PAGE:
Mukenge/Schellhammer: “Beyond Pity”
Video/Animation, Kinshasa 2020

“Beyond pity” is a reflection on the imaginations of foreigners towards Kinshasa and its inhabitants. They take a stand against certain existing norms of representation of pity and poverty, towards artists in third world countries. The construction of otherness reflects a hierarchical position: far from apprehending the other, the construction of one’s otherness serves to construct oneself and to justify one’s own conceptions of the world. On the other hand, when we look at emerging artists or artists coming from third world countries, a feeling of pity is automatically constructed. In this video, the duo goes beyond pity and takes a stand: pity is based on a kind of arrogance that is not found in compassion. Compassion implies a feeling of shared humanity, beyond any social consideration, and is therefore morally superior to pity.

Mukenge/Schellhammer: “Your exoticism is my daily bread”
Video/urban intervention, Kinshasa 2020
The word exotic refers to that which is foreign or external to the subject, and therefore touches on the image of the other, the imagination, stereotypes and standards of representation. Many thinkers have wondered about images of the other, stereotypes, and norms, which are ways of denying reality. The construction of otherness reflects a hierarchical position: far from apprehending the other, the construction of someone’s otherness serves to construct one’s self and to justify one’s own conceptions of the world. Through a reversal of points of view, this series of photos and videos is inspired by hijacking strategies of stereotyped images, to deconstruct the dynamics of power and hierarchies resulting from the Western imaginary construct of an elsewhere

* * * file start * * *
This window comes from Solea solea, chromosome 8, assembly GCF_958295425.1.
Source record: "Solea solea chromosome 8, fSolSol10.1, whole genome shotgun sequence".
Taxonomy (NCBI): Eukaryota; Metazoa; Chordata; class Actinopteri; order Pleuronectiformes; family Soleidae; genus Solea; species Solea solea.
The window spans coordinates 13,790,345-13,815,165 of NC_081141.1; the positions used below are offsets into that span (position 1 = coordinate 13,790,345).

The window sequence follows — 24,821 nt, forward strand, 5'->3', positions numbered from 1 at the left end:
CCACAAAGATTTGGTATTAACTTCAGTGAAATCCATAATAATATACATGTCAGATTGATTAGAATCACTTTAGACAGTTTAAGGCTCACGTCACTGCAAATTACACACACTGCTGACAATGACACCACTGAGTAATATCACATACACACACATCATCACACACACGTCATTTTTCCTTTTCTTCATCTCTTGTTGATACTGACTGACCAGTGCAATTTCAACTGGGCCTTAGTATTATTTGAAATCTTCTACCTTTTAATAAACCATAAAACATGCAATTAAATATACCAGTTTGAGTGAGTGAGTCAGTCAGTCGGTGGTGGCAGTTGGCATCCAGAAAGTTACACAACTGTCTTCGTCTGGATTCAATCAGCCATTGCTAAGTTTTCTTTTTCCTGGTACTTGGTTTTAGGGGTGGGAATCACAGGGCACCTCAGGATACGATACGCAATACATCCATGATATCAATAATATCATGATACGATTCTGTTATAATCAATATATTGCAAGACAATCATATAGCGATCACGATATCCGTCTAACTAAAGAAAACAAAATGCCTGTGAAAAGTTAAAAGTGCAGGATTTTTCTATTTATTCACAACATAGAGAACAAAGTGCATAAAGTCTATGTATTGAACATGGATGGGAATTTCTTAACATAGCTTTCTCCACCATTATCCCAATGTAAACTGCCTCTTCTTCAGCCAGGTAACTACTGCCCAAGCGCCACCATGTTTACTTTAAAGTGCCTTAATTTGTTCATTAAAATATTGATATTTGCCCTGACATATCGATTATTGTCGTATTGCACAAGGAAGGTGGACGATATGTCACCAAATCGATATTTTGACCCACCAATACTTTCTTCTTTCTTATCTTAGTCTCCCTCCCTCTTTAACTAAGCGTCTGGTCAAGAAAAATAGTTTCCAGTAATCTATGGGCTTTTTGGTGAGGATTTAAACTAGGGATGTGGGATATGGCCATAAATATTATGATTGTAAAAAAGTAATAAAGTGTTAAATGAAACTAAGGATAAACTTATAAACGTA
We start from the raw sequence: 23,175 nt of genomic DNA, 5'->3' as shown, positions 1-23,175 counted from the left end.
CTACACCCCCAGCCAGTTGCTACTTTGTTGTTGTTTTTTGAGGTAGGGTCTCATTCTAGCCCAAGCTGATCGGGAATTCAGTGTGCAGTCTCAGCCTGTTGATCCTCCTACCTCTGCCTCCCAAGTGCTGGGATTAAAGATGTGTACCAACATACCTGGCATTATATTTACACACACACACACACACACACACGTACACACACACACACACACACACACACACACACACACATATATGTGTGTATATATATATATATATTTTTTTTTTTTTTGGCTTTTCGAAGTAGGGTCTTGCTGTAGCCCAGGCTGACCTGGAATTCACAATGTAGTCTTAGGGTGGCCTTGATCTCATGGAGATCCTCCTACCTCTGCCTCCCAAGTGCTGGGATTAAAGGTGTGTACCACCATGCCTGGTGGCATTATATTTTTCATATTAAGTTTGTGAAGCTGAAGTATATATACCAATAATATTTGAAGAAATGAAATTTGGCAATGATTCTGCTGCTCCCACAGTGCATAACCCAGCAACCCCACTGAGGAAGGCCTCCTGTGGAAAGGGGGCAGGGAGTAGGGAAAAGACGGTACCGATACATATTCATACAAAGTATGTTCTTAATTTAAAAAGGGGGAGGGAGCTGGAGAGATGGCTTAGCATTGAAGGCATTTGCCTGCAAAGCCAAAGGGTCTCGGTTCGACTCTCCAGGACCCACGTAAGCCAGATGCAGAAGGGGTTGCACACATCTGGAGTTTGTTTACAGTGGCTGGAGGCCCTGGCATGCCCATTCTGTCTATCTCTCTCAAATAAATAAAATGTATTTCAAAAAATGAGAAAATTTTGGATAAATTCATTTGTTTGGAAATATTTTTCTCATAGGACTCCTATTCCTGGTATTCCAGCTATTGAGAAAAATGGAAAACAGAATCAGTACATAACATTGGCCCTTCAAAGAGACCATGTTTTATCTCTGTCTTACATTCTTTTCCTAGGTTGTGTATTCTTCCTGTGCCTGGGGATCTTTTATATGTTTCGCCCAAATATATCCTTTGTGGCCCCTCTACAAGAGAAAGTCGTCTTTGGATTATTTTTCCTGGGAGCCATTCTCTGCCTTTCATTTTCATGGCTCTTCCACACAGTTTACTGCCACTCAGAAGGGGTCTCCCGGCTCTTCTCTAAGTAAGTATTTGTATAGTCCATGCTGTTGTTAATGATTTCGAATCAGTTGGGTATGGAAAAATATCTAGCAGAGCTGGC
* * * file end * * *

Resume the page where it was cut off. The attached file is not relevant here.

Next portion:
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Sinzo Aanza : “A sketch of the town for Manzambi I”
Sinzo Aanza : “A sketch of the town for Manzambi II”
Sinzo Aanza : “A sketch of the town for Manzambi III”
Sinzo Aanza : “A sketch of the town for Manzambi IIII
Photomontage, Kinshasa 2020
Manzambi sketches out the city by bringing together at four major crossroads in Kinshasa Matala Mukadi Tshiakatumba, the cursed poet, obstinate and obsessed with the idea of a country where everything can be expressed and realised; Bodys Isek Kingelez, the artist with marvellous urban utopias; and an anonymous young student from Kinshasa who tells in his not-to-be-missed street interviews how he drew up plans for a robot to lighten the load of certain jobs in the city, such as the one of road traffic regulation.